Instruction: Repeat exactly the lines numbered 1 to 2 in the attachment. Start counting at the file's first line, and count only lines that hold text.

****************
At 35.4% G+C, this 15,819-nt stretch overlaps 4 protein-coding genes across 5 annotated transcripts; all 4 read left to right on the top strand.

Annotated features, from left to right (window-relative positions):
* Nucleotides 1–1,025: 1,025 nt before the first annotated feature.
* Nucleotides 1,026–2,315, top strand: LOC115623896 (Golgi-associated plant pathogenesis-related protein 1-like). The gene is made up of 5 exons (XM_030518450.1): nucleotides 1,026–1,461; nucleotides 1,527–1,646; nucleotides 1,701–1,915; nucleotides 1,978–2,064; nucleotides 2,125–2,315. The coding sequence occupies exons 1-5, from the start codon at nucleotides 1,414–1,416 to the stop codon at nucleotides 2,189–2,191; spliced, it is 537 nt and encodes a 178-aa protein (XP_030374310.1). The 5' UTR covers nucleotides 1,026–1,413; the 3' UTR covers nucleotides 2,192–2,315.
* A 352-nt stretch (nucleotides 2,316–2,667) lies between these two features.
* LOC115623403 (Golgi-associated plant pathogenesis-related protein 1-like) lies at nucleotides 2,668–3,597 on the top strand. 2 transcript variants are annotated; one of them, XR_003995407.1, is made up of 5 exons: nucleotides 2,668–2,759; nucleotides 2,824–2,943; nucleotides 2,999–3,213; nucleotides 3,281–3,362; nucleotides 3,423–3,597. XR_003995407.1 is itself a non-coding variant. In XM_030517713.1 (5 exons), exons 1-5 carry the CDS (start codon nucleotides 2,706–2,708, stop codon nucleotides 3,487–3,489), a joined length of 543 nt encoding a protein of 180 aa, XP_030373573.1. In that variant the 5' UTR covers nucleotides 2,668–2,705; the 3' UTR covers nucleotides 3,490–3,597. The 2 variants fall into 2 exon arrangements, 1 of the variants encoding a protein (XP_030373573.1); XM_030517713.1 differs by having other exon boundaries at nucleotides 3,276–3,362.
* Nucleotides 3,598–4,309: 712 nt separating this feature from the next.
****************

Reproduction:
At 35.4% G+C, this 15,819-nt stretch overlaps 4 protein-coding genes across 5 annotated transcripts; all 4 read left to right on the top strand.

Annotated features, from left to right (window-relative positions):